« Reply #3364 on: February 02, 2016, 04:51:11 pm »
And curry.
Basses lower the tone.

Re: Tarzan (Kurt Searvogel)
« Reply #3365 on: February 02, 2016, 05:24:25 pm »
I never found a proper chippy whenever I've been to the USA. Not sure whether you can get baked beans over there either,
Tarzan and Whip would do well to come over to the UK, do some rides and enjoy some British stuff like fish, chips, beer in pubs and other stuff.

I agree TG! I think if you mentioned it to Tarzan...  ;D :thumbsup: ;D :thumbsup: ;D Mention food and beer, that helps! ;D
Besides, this getting back to normal life seems weird, out of sorts, can't put my finger on it... Don't you think? 
The best thing I ever did was pick you as my crew. The best thing I ever did was pick you as my rider.

Wowbagger

  • Dez's butler
    • Musings of a Gentleman Cyclist
Re: Tarzan (Kurt Searvogel)
« Reply #3366 on: February 02, 2016, 05:27:48 pm »
Have a holiday in Milton Keynes!
Basses lower the tone.

Re: Tarzan (Kurt Searvogel)
« Reply #3367 on: February 02, 2016, 05:34:33 pm »
Baked Beans aren't the same in the USA, even the Heinz ones.

Quote
Four flavors of its new HomeStyle Beans, a name that borrows from the company's HomeStyle Gravy line, are rolling out in grocery stores around the country, after successful tests last fall in several markets including Pittsburgh.

These are not the same beans that Brits have served on toast as a comfort food since 1901. The U.K. label and recipe are different. Theirs are white navy beans in a simple tomato sauce.

For U.S. customers, Heinz officials tapped the expertise of the company's Canadian operation, which is also big into the baked beans business and offered up 12 to 14 recipes to choose from, said Noel Geoffroy, vice president, Heinz Brands/U.S. Consumer Products.

"We tweaked them as appropriate for the U.S. consumer," said Ms. Geoffroy, who has years of experience marketing brands from Folgers and Pringles to Heinz ketchup.

Customers here will choose from traditional combinations such as brown sugar and bacon; molasses and pork; and maple flavor, as well as the trendier Chipotle BBQ Style.


http://www.post-gazette.com/business/businessnews/2012/01/25/Heinz-brings-beans-back-to-U-S/stories/201201250251

Re: Tarzan (Kurt Searvogel)
« Reply #3368 on: February 02, 2016, 05:40:13 pm »
Whew, then I'm off the hook?  ;D ::-) :P O:-)
The best thing I ever did was pick you as my crew. The best thing I ever did was pick you as my rider.

Re: Tarzan (Kurt Searvogel)
« Reply #3369 on: February 02, 2016, 05:43:33 pm »
You can't escape that easily, you can have a trip out to Jacksonville. The cutlery is set out wrong though.



http://www.arktimes.com/EatArkansas/archives/2014/04/14/get-your-uk-food-fix-at-wee-bettys

Re: Tarzan (Kurt Searvogel)
« Reply #3370 on: February 02, 2016, 05:47:03 pm »
I never found a proper chippy whenever I've been to the USA. Not sure whether you can get baked beans over there either,
Tarzan and Whip would do well to come over to the UK, do some rides and enjoy some British stuff like fish, chips, beer in pubs and other stuff.
Have a holiday in Milton Keynes!

This is getting weirder and weirder: Britain as a gastronomic destination, and visit MK for your holidays.

Re: Tarzan (Kurt Searvogel)
« Reply #3371 on: February 02, 2016, 05:54:15 pm »
I never found a proper chippy whenever I've been to the USA. Not sure whether you can get baked beans over there either,
Tarzan and Whip would do well to come over to the UK, do some rides and enjoy some British stuff like fish, chips, beer in pubs and other stuff.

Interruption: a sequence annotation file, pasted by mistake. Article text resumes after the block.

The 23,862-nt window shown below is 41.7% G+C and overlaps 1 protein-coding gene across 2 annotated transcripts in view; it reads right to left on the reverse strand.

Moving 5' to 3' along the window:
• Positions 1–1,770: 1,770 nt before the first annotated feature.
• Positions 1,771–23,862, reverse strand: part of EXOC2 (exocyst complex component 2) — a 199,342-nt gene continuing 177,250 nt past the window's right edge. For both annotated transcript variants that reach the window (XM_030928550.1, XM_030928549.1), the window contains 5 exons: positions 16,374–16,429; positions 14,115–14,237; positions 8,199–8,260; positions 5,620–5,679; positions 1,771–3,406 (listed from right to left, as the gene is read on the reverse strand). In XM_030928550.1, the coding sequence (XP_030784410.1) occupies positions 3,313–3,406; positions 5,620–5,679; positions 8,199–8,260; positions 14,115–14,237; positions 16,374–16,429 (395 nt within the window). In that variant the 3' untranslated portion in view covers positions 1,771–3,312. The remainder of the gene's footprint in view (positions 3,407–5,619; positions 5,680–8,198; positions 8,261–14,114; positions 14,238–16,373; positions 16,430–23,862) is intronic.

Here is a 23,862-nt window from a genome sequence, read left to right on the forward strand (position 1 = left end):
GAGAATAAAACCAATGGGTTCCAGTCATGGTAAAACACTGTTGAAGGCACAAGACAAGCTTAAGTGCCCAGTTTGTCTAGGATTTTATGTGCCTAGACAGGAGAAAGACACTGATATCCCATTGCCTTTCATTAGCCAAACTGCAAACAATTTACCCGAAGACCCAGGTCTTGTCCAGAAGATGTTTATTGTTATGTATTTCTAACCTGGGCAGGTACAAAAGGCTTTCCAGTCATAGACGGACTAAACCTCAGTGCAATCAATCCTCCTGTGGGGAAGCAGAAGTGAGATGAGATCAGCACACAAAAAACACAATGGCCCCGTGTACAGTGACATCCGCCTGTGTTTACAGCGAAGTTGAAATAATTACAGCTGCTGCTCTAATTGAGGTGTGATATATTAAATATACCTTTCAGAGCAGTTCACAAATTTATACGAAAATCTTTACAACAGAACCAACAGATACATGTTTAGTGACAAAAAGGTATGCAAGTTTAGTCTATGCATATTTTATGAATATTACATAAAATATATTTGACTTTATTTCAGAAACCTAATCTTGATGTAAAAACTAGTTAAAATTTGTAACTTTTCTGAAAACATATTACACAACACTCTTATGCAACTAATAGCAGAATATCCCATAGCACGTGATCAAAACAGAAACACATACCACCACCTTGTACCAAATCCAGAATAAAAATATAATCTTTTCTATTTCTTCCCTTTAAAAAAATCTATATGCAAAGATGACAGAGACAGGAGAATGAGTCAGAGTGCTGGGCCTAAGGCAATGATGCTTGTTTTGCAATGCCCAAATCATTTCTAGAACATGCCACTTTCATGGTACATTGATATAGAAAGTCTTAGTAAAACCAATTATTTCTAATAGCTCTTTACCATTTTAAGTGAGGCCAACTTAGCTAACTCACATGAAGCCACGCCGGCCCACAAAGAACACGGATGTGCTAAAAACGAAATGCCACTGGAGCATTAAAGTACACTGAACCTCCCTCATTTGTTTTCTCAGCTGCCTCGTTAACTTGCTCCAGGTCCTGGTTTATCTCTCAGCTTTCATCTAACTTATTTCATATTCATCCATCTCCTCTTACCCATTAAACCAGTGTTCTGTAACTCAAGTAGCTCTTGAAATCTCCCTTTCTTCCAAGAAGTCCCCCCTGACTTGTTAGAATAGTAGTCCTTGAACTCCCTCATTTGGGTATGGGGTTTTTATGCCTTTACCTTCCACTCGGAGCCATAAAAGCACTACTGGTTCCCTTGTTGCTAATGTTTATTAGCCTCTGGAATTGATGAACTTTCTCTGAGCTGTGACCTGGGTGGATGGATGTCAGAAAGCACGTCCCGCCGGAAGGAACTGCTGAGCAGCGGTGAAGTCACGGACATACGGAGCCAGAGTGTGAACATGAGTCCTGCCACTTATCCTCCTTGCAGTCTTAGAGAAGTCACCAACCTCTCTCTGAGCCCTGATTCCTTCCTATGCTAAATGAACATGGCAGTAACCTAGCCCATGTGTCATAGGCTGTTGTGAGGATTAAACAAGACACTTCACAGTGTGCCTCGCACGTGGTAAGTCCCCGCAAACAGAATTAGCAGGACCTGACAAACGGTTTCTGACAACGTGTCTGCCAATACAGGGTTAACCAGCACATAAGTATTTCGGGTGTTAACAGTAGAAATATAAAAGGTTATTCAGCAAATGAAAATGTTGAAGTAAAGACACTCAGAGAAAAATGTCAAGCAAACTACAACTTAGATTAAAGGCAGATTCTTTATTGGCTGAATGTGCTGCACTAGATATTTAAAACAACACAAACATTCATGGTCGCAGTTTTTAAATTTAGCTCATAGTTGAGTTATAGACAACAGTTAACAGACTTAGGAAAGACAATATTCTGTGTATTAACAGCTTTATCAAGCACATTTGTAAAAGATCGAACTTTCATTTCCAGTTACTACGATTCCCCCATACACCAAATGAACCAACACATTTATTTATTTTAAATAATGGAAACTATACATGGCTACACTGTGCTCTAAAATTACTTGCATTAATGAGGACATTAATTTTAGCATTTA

Have a holiday in Milton Keynes!

This is getting weirder and weirder: Britain as a gastronomic destination, and visit MK for your holidays.

No weirder than PBP. Starts and finishes in a French version of MK, and sausages are available all the way round.

Auntie Helen

  • 6 Wheels in Germany
Re: Tarzan (Kurt Searvogel)
« Reply #3372 on: February 02, 2016, 05:58:00 pm »
If Whip & Tarzan ever manage to come over I would travel to the UK from Germany to buy them a beer to say thanks for the entertaining and fascinating times following their progress last year.

Don't forget how much tastier European chocolate is too than American chocolate. I found American chocolate tasted weirdly slimy.
My blog on cycling in Germany and eating German cake – http://www.auntiehelen.co.uk


Re: Tarzan (Kurt Searvogel)
« Reply #3373 on: February 02, 2016, 05:59:34 pm »
Is fish'n'chips even a thing in USAnia? :o

It has been attempted - on at least one occasion.
My grandfather was Editor-in-Chief of a local newspaper group in Nottingham and as I recall the story they printed a special edition 'front-page' with spoof Robin-Hoodery to be exported to a new start up somewhere in USA that wanted to create the 'proper' fish & chips in newspaper experience.

Re: Tarzan (Kurt Searvogel)
« Reply #3374 on: February 02, 2016, 06:30:27 pm »
I never found a proper chippy whenever I've been to the USA. Not sure whether you can get baked beans over there either,
Tarzan and Whip would do well to come over to the UK, do some rides and enjoy some British stuff like fish, chips, beer in pubs and other stuff.

I agree TG! I think if you mentioned it to Tarzan...  ;D :thumbsup: ;D :thumbsup: ;D Mention food and beer, that helps! ;D
Besides, this getting back to normal life seems weird, out of sorts, can't put my finger on it... Don't you think?

I reckon Tarzan would love a curry and lager. As for beer, Wowbagger and Hummers would put you right.
I never found any decent chocolate in the USA either, just that Hersher stuff, or whatever it's called. It's started to appear over here now but British confectionary is much better than anything I've tried in the USA.
It still feels a bit weird for me not having to go out every day.



This is getting weirder and weirder: Britain as a gastronomic destination, and visit MK for your holidays.

Britain has a good reputation for food nowadays. And people do come to Milton Keynes for a holiday, and return. It wouldn't be my first choice either but an American might feel more at home here with the grid road system and shopping centres. Plus it's handy for a lot of nice places to visit.